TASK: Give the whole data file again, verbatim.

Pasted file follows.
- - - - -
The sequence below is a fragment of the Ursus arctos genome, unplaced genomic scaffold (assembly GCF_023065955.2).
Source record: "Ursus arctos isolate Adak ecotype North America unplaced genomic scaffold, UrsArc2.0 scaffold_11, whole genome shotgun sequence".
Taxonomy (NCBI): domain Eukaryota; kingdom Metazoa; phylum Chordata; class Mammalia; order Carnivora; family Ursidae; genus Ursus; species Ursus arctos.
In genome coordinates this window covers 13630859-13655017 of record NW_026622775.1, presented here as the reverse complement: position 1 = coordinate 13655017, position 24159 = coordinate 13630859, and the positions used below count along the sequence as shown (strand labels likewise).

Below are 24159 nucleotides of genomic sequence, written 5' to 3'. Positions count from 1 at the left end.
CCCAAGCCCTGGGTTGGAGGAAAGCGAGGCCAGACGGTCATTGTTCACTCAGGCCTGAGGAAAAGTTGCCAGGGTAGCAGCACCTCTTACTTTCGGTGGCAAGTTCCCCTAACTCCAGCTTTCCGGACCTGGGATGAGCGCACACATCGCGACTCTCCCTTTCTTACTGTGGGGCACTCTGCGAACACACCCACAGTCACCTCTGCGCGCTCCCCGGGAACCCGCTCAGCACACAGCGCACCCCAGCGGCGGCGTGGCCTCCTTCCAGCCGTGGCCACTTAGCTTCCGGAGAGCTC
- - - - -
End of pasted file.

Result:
The sequence below is a fragment of the Ursus arctos genome, unplaced genomic scaffold (assembly GCF_023065955.2).
Source record: "Ursus arctos isolate Adak ecotype North America unplaced genomic scaffold, UrsArc2.0 scaffold_11, whole genome shotgun sequence".
Taxonomy (NCBI): domain Eukaryota; kingdom Metazoa; phylum Chordata; class Mammalia; order Carnivora; family Ursidae; genus Ursus; species Ursus arctos.
In genome coordinates this window covers 13630859-13655017 of record NW_026622775.1, presented here as the reverse complement: position 1 = coordinate 13655017, position 24159 = coordinate 13630859, and the positions used below count along the sequence as shown (strand labels likewise).

Below are 24159 nucleotides of genomic sequence, written 5' to 3'. Positions count from 1 at the left end.
CCCAAGCCCTGGGTTGGAGGAAAGCGAGGCCAGACGGTCATTGTTCACTCAGGCCTGAGGAAAAGTTGCCAGGGTAGCAGCACCTCTTACTTTCGGTGGCAAGTTCCCCTAACTCCAGCTTTCCGGACCTGGGATGAGCGCACACATCGCGACTCTCCCTTTCTTACTGTGGGGCACTCTGCGAACACACCCACAGTCACCTCTGCGCGCTCCCCGGGAACCCGCTCAGCACACAGCGCACCCCAGCGGCGGCGTGGCCTCCTTCCAGCCGTGGCCACTTAGCTTCCGGAGAGCTC